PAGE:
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Ottawa Advises Against International Travel in Face of Omicron

December 15, 2021 2:21 PM | The Canadian Press


By Alanna Smith, The Canadian Press

Sanitizer Luggage Carts - Travel Omicron

A man uses a sanitizer spray to wash down luggage carts at Toronto’s Pearson International Airport in Toronto on Tuesday, June 23, 2020. (THE CANADIAN PRESS/Nathan Denette)

The federal government on Wednesday advised Canadians against non-essential international travel in an effort to protect against the Omicron variant, while Ontario and Quebec announced thousands of new COVID-19 infections.

“The rapid spread of the Omicron variant on a global scale makes us fear the worst for Canadians,” said federal Health Minister Jean-Yves Duclos.

“Travelling Canadians could contract the virus or get stranded abroad.”

He said the travel advisory will be in place for four weeks.

“We know that this may sound very drastic to many listening, but we must avoid overloading our hospital system and our health-care workers,” said Duclos. “Our window of opportunity is small, but we have the power to change the course.”

There were 1,808 new cases of COVID-19 reported in Ontario and 2,386 in Quebec. The two provinces had by far the highest active case counts in Canada.

Public Health Ontario had estimated that 80 per cent of new infections as of this week would be the highly transmissible Omicron.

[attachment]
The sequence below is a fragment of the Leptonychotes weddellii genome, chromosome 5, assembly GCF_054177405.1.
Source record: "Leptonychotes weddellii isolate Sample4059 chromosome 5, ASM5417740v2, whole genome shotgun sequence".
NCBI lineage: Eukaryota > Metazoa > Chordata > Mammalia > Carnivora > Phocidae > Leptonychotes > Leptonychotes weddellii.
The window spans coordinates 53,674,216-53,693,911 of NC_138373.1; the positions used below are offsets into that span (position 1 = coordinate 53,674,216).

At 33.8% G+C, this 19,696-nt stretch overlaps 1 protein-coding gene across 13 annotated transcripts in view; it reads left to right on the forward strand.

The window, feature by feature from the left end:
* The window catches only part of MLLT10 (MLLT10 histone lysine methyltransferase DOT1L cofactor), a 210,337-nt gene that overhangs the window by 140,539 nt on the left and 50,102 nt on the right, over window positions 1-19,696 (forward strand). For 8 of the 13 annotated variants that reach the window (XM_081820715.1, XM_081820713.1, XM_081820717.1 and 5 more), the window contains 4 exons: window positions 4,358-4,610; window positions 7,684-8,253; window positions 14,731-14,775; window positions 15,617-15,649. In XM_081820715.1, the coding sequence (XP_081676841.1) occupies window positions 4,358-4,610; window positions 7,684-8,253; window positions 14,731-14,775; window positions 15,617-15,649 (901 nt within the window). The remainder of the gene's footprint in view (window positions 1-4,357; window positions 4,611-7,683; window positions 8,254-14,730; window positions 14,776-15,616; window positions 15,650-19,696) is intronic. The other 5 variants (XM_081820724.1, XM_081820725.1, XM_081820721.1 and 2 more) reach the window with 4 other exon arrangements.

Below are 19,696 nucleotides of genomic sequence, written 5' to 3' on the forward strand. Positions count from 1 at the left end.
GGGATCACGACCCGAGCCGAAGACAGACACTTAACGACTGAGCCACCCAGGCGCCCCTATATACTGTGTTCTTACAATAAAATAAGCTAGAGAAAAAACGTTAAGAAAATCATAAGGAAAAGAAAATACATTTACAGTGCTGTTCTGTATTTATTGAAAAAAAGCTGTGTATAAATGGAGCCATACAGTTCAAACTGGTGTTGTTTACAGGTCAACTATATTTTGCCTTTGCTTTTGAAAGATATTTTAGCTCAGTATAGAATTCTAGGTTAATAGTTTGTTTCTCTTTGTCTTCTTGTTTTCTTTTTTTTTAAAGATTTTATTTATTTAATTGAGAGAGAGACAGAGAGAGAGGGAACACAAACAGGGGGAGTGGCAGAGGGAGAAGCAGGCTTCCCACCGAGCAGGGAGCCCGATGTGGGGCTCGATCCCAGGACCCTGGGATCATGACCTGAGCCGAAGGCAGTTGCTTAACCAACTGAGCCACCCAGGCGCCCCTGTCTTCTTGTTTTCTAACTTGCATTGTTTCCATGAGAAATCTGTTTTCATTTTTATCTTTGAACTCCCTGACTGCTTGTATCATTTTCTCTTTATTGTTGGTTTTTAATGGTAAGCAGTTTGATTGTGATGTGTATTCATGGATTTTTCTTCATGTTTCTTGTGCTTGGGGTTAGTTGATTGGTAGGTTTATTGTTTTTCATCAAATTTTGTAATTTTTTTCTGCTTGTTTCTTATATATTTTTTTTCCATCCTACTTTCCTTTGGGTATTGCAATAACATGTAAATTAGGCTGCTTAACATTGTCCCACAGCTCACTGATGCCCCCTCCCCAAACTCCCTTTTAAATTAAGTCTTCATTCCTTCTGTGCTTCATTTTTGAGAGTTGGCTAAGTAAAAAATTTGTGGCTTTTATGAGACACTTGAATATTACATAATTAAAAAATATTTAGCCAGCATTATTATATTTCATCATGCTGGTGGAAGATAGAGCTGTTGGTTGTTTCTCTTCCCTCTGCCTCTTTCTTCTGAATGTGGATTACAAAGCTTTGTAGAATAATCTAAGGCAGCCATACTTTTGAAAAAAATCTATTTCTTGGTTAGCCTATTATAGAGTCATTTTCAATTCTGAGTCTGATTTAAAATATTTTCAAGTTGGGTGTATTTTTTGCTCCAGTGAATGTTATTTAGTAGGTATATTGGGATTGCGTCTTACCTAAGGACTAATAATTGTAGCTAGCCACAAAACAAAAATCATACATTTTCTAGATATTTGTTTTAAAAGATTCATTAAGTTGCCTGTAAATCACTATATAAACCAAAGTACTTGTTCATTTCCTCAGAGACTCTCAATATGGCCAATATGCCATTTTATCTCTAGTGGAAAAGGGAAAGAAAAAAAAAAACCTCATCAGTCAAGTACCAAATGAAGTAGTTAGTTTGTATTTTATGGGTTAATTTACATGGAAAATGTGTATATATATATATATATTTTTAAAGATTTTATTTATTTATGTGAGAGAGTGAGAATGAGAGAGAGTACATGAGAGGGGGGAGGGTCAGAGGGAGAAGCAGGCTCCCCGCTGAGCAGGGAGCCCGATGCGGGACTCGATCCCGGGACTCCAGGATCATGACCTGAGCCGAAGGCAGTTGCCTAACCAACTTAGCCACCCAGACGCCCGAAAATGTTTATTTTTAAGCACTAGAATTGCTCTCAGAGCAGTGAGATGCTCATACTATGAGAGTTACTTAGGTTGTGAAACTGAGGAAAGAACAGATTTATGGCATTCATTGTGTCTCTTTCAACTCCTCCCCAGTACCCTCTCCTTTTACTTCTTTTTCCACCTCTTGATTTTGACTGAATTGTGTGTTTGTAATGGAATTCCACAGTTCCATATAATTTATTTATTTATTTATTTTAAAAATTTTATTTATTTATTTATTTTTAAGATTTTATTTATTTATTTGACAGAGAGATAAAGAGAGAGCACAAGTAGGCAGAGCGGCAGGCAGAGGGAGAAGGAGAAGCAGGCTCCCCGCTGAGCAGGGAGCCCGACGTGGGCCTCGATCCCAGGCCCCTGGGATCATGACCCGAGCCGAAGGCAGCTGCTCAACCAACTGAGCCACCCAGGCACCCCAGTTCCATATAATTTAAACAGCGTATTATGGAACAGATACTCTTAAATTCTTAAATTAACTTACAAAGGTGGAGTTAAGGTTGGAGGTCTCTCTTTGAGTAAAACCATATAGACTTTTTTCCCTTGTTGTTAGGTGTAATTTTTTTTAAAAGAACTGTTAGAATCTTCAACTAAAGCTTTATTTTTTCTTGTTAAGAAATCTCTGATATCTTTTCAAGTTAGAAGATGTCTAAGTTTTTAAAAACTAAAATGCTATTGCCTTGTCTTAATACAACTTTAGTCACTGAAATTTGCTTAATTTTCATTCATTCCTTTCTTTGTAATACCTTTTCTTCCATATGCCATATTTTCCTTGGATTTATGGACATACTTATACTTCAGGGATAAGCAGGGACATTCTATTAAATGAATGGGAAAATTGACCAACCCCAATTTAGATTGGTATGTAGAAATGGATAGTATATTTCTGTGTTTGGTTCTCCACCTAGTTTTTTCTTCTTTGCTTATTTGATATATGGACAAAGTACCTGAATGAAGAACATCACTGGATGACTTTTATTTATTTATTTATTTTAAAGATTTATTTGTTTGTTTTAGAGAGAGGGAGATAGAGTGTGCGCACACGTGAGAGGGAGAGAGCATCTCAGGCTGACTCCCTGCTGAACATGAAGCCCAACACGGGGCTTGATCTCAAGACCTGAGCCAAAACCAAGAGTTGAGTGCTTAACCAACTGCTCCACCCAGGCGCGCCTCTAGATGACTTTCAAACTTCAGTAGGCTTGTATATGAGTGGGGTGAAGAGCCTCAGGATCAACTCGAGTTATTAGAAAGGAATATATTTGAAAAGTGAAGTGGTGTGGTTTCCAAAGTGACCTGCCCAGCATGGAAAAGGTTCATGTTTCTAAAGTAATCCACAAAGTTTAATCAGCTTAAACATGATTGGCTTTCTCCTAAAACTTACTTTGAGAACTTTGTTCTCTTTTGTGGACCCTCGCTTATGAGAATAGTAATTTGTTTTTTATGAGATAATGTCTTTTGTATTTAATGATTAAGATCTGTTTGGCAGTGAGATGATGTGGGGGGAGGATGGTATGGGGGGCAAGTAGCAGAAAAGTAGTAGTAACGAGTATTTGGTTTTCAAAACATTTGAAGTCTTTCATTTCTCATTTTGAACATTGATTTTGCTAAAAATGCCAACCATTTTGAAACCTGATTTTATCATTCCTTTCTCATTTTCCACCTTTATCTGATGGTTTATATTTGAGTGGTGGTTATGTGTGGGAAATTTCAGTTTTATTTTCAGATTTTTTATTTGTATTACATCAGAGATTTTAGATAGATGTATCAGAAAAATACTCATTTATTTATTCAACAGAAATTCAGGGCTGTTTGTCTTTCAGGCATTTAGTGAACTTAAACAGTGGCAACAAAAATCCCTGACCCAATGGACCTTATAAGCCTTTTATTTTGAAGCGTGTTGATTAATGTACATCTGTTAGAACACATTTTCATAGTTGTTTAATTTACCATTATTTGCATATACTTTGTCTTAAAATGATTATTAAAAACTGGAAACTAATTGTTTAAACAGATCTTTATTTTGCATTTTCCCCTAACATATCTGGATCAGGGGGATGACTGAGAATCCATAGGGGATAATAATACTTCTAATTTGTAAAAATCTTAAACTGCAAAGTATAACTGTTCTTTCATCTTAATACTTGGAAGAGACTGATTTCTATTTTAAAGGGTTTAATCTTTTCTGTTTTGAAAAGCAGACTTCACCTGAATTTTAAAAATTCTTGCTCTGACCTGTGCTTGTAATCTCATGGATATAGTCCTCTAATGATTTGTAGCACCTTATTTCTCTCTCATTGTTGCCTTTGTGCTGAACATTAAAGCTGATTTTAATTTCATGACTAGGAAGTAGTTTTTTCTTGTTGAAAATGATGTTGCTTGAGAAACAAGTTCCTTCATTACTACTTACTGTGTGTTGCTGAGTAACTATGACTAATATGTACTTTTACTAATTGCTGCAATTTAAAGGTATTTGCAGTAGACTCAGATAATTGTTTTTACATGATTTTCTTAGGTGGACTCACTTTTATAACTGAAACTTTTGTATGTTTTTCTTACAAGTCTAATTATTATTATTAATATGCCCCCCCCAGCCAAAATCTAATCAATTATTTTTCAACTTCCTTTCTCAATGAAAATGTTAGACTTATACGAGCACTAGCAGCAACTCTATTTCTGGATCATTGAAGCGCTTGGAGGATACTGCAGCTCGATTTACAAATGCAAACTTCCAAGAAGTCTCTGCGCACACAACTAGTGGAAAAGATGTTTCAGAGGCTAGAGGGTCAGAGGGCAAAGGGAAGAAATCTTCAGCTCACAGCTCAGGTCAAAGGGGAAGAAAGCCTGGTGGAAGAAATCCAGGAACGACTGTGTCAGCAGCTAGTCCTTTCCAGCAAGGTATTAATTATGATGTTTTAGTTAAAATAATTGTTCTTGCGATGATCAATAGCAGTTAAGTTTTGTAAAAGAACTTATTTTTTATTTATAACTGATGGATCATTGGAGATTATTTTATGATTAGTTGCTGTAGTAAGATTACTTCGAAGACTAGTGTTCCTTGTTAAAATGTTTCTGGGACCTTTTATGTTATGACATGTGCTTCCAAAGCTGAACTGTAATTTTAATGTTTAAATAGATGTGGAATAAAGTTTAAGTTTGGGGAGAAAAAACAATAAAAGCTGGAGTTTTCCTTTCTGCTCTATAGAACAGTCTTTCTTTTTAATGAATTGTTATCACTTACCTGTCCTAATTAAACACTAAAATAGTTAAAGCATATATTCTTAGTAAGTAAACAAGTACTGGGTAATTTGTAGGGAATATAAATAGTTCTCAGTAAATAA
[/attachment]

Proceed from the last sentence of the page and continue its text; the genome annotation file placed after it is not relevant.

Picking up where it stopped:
Newfoundland and Labrador also confirmed its first case of Omicron, meaning the variant has reached all four Atlantic provinces.

“It spreads more easily from person to person,” said chief medical health officer Dr. Janice Fitzgerald.

“While Delta is still the predominant strain in Canada, it is likely only a matter of time before Omicron replaces it.”

Ottawa said it is sending shipments of COVID-19 booster doses and rapid tests to provinces and territories to combat the virus.

Public health responses to protect against Omicron vary across Canada.

Alberta Premier Jason Kenney announced an expansion of booster eligibility as well as access to take-home rapid tests, but also loosened gathering restrictions.

Private indoor gatherings remain limited to 10 people, but can now include more than two different households — regardless of whether people are vaccinated or not. The 10-person cap, which previously included children 12 and older, now only applies to adults.

Kenney said rapid-test kits will be made available to all Albertans for free beginning Friday and anyone 50 and over, as well as all health-care workers, is now eligible for a third vaccine dose.

A similar announcement to broaden booster shot availability was also expected in Ontario, where some universities said they would be delaying the start of in-person classes planned for January.

Manitoba’s chief public health officer, Dr. Brent Roussin, said modelling suggests the province’s number of new daily COVID-19 cases could quadruple or more as Omicron spreads in the coming weeks.

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